Dove Arising – Teens in a Double #Dystopia #ScienceFictionBook

DoveI must admit that I did not finish this book. It belongs to the “teens fighting in dystopia” science fiction genre like its more famous sister The Hunger Games. I think I’ve OD’ed on this genre for the moment, so my reaction may not be fair to Karen Bao. Her book includes two dystopias – one on the Moon and one on Earth. The idea of a Moon Base set up by people escaping conflicts on Earth is neat and I enjoyed reading about the base. The young-teen protagonist enters military service for an admirable reason: to earn money to save her family and especially her mother, who has been quarantined for expensive medical care.

Bao’s book is published by the Penguin Group, a well-established traditional publisher, so my comments refer to Penguin’s editing as well as Bao’s writing. I compared the book to a few of the bits of writing advice I keep running into.

  • First is a trend I’ve read about to avoid or at least reduce descriptions of characters. The idea here is that modern readers want to create their own vision of a character. Bao bucks this trend (if it really is a trend) by including descriptions, though they are not detailed. For example: “awkwardly tall body resembles the skinny tree,” “eyes so dark I can’t tell where the pupils and irises meet,” “eyes the…shade of onyx,” “full cheeks and black hair.”
  • A more established writing tip is to avoid saidisms – that is, avoid any words other than “said” or “asked” as dialog tags. Bao tags a lot of her dialog with action as the tip advises:”‘Ah!’ When he spots Tinbie, he hurries to the table.” Though, tips do advise avoiding exclamation marks. But she also uses quite a few saidisms: whispers, drawls, continues, cries, rasps, sobs.
  • Show Don’t Tell, a well established tip to avoid narrative explanations. Bao “tells” quite a bit, especially about how her world works and its history.

So my bottom line is: a traditionally-published author and her publisher are willing to ignore some standard writing advice and still be fairly successful – three and a half stars from thirty-nine reviews on Amazon – a record I would be happy to have. And while I didn’t finish the book, if you are looking for a book in this genre, I’d say give it a try.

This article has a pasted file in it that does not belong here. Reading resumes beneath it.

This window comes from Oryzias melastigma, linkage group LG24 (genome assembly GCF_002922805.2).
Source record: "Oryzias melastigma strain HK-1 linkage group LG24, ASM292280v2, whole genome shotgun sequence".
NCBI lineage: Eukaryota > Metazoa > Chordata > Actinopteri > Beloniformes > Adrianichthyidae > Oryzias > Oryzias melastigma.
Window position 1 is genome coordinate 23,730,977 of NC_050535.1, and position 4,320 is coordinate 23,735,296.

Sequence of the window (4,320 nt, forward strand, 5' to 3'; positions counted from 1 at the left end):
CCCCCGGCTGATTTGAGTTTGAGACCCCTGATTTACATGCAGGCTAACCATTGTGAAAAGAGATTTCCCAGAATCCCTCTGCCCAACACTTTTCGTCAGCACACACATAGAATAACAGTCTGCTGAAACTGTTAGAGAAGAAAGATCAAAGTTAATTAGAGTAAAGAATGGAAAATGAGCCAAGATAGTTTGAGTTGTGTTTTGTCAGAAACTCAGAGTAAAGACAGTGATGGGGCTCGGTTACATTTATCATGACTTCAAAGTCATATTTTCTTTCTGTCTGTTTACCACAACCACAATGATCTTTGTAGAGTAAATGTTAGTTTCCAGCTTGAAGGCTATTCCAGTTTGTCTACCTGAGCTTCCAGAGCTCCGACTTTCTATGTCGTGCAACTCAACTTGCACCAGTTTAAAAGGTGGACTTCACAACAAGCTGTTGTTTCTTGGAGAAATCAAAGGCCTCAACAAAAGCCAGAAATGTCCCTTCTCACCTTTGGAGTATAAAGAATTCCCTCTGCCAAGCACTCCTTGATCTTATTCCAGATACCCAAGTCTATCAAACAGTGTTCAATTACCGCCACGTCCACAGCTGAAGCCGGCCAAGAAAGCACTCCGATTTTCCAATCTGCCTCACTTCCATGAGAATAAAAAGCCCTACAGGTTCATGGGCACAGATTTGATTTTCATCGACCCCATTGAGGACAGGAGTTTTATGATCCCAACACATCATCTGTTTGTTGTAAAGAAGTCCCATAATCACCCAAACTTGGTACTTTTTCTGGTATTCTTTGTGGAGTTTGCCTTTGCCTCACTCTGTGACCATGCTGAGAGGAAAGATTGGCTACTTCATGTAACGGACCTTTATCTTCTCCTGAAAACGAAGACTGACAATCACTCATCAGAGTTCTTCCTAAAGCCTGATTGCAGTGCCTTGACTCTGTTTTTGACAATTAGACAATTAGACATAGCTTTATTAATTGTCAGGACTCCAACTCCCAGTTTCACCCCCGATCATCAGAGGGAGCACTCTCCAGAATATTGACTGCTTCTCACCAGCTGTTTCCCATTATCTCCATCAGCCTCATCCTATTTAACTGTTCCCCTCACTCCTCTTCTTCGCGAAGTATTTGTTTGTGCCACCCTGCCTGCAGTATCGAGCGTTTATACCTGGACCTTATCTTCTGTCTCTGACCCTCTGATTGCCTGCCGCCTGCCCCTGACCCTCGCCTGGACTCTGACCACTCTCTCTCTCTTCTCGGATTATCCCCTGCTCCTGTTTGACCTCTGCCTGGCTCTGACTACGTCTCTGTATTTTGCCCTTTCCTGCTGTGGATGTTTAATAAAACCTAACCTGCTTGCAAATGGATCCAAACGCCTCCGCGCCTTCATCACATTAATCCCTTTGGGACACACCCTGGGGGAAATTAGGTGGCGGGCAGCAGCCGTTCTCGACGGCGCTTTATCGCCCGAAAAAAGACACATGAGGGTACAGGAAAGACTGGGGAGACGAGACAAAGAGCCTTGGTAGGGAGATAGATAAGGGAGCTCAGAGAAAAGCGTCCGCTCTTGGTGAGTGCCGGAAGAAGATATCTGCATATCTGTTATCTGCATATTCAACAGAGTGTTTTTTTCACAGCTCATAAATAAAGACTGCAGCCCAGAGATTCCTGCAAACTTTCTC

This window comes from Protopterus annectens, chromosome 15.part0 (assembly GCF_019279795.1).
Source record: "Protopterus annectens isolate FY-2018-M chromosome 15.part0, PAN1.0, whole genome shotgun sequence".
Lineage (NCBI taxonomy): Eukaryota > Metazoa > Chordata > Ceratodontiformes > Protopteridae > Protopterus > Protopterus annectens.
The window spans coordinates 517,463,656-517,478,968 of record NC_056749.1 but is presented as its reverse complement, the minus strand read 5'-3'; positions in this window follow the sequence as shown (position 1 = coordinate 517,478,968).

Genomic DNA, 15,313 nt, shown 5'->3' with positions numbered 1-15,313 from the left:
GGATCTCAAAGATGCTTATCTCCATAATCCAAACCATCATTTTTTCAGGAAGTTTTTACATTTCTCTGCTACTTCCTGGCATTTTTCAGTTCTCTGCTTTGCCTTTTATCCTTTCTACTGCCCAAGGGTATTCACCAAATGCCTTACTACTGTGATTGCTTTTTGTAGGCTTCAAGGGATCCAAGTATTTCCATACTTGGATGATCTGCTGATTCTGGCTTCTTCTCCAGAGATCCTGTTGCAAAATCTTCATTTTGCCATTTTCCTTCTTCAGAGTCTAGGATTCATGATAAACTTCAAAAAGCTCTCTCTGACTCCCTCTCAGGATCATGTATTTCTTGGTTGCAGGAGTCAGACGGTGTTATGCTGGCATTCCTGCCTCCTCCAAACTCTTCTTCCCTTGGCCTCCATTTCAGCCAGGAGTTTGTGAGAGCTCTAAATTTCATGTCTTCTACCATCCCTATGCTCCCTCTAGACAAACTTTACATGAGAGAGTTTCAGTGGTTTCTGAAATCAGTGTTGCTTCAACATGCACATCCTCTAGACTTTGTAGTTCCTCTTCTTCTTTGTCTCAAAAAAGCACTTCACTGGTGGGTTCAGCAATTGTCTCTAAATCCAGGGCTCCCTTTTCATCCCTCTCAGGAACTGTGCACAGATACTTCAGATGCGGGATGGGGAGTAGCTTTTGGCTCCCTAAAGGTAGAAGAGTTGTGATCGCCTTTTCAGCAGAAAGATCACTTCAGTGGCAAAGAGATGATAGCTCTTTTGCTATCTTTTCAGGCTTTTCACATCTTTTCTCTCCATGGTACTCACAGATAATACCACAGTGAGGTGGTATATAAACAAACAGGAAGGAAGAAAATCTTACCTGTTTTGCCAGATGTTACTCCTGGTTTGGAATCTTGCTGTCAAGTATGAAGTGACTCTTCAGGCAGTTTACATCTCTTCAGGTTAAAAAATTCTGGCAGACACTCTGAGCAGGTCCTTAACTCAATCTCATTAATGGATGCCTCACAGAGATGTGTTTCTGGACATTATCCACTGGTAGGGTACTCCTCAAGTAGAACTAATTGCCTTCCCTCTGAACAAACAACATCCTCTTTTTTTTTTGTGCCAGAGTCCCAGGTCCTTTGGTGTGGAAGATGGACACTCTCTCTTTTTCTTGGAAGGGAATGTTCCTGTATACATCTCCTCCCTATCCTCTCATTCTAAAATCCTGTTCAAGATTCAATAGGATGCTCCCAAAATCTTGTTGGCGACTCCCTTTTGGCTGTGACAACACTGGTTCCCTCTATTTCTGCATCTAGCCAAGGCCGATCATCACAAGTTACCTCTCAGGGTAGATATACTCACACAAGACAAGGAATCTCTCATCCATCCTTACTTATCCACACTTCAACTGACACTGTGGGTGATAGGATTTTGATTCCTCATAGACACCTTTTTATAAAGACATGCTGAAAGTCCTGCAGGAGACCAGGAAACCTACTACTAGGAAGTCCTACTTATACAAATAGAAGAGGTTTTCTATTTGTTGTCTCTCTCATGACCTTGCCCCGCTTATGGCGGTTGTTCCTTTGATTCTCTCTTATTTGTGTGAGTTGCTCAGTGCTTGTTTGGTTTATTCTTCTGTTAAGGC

More of my posts on writing tips:

Successful Novel Defies Standard Advice – Never Let Me Go

Sphere: Hit SciFi Novels Follows Some Advice, Flaunts Other

Stephen King’s Writing Advice

Maze Runner and Writing Advice

“Star Wars is the ultimate example of Rule of Cool. None of the technology in Star Wars makes a lick of sense, but we love it anyway, because it is awesome.”
http://monsterhunternation.com/2010/05/14/ask-correia-3-sci-fi-weapons/

Sci-fi “guns” http://www.projectrho.com/public_html/rocket/sidearmintro.php

Writers’ Resource: Critiques Available

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Take That! Standard Writing Advice #ScienceFictionBook #MazeRunner

Maze RunnerThere are lots of writing tips out there. I am reading popular science fiction to help me understand the “rules”.

The Maze Runner (book one of a series that also includes a prequel) certainly qualifies as popular. It rates 4 1/2 stars out of 5 on Amazon, with 324 reviews for the version I checked, and was recently made into a movie. It’s easy to read and I finished it in a weekend. I feel a bit overdosed on teenagers in dystopian worlds, so I don’t think I’ll read the next book.

The story’s setting is its strongest point – an enormous maze built from unclimbably-tall walls, some of which move at night, inhabited by weird and highly imaginative monsters. (How could movie makers resist these way-cool monsters?) The monsters may wander the maze during the day, but always, murderously, come out at night. Several dozen teenage boys live in the safe, central “Glade” where they raise crops and farm animals. Memories of their previous lives have been “wiped” and a new boy arrives once a month on an underground elevator. A few “runners” map the changing maze each day, seeking a way out. In over two years, they have failed to solve the maze.

The story follows Thomas, the latest arrival.

It seems obvious that author James Dashner intended The Maze Runner to be the first book in a series. Writing advice says “each book in the series must have satisfactory individual story arc resolutions.” It’s hard to discuss the ending without spoilers, but, while there is a major development, there is no solid ending to The Maze Runner – the ending sets up the next book. This criticism pops up in reviews of the movie, too. Thomas and the surviving boys (sort of) learn why the maze was created and why they were imprisoned there. The actions of the Creators of the maze seem counter-productive to their own goals – how did this help them? Baffling. And one of the characters, the only girl to ever arrive at the Glade, seems superfluous, only introduced to be there at the start of the next book.